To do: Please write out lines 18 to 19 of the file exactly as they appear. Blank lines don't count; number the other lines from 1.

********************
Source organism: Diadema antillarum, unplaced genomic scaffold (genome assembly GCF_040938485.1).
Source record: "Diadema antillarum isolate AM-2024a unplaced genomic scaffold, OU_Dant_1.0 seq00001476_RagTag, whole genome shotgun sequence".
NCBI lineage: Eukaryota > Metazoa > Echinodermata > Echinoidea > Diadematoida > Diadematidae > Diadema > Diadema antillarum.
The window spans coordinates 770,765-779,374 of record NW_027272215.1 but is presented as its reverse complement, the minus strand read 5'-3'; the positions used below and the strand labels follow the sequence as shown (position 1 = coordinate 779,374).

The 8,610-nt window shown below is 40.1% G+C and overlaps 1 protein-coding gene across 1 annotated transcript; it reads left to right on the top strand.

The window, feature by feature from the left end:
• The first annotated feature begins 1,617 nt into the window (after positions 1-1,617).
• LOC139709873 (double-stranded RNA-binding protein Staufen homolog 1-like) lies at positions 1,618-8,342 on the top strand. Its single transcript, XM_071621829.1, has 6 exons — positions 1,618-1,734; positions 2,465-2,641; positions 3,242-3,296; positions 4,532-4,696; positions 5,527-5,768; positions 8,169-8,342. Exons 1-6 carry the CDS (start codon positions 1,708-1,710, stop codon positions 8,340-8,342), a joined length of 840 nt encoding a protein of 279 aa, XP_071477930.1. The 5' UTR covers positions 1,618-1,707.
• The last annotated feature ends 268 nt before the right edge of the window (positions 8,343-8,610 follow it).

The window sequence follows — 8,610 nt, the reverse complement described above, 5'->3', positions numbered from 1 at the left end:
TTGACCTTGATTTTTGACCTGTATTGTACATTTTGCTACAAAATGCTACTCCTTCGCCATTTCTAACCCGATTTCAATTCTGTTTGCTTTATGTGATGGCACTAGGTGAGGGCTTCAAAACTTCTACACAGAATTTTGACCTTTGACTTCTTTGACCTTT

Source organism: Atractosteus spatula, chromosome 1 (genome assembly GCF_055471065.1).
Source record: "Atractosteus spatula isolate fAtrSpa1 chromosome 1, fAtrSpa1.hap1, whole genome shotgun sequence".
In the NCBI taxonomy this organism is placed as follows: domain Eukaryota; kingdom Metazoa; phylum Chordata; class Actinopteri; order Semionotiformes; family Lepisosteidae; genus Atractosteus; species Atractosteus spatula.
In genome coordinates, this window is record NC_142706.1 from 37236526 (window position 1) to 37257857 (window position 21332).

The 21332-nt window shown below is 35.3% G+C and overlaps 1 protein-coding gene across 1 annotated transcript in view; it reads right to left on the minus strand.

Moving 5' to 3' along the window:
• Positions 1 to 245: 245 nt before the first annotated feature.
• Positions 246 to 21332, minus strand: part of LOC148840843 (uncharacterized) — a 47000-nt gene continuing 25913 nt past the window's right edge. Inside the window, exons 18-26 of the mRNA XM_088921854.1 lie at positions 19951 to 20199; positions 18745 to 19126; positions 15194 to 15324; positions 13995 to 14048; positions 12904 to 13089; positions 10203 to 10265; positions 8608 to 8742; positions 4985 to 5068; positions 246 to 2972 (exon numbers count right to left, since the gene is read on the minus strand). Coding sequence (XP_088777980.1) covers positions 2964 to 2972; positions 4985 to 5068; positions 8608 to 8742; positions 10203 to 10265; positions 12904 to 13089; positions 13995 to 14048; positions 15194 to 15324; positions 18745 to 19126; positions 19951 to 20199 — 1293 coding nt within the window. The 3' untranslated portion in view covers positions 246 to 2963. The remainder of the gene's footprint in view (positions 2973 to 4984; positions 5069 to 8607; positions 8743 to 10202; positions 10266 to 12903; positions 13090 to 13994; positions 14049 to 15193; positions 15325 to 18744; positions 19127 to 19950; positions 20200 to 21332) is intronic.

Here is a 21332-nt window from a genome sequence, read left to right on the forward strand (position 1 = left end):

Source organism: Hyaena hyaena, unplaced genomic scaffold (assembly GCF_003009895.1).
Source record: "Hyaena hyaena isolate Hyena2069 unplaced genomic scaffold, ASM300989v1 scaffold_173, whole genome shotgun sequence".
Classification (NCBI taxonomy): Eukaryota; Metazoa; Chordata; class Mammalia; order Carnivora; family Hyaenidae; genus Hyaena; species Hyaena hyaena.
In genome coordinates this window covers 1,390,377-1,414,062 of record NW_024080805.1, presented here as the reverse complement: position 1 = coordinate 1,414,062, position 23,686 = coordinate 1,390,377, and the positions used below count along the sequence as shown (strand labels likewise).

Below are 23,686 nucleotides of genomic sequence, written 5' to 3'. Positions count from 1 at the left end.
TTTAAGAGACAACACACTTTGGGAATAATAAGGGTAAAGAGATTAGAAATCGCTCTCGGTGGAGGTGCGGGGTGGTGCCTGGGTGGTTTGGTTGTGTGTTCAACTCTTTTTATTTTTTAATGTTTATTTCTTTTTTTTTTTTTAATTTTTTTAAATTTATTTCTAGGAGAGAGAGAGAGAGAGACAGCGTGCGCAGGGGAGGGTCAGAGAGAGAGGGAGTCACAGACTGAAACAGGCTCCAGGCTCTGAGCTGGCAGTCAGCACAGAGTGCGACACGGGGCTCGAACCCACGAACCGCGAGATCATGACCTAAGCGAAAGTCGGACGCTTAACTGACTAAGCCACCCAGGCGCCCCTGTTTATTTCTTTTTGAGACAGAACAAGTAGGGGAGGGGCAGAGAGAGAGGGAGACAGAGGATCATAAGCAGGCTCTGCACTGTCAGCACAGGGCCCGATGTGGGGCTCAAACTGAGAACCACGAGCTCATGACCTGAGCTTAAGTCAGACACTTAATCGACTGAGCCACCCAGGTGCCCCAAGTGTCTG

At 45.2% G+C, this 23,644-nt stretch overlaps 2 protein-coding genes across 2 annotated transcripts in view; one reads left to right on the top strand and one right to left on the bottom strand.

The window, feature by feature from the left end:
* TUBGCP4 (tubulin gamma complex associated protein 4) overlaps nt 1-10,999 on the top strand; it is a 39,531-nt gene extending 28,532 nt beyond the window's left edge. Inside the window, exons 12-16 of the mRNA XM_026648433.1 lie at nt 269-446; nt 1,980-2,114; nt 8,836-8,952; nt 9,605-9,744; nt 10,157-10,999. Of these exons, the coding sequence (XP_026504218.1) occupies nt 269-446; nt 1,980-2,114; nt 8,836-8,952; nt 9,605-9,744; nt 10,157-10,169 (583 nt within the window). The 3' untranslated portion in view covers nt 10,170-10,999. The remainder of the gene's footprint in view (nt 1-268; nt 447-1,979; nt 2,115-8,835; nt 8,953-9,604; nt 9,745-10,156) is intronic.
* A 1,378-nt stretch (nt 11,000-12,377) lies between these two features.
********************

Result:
• Positions 1 to 245: 245 nt before the first annotated feature.
• Positions 246 to 21332, minus strand: part of LOC148840843 (uncharacterized) — a 47000-nt gene continuing 25913 nt past the window's right edge. Inside the window, exons 18-26 of the mRNA XM_088921854.1 lie at positions 19951 to 20199; positions 18745 to 19126; positions 15194 to 15324; positions 13995 to 14048; positions 12904 to 13089; positions 10203 to 10265; positions 8608 to 8742; positions 4985 to 5068; positions 246 to 2972 (exon numbers count right to left, since the gene is read on the minus strand). Coding sequence (XP_088777980.1) covers positions 2964 to 2972; positions 4985 to 5068; positions 8608 to 8742; positions 10203 to 10265; positions 12904 to 13089; positions 13995 to 14048; positions 15194 to 15324; positions 18745 to 19126; positions 19951 to 20199 — 1293 coding nt within the window. The 3' untranslated portion in view covers positions 246 to 2963. The remainder of the gene's footprint in view (positions 2973 to 4984; positions 5069 to 8607; positions 8743 to 10202; positions 10266 to 12903; positions 13090 to 13994; positions 14049 to 15193; positions 15325 to 18744; positions 19127 to 19950; positions 20200 to 21332) is intronic.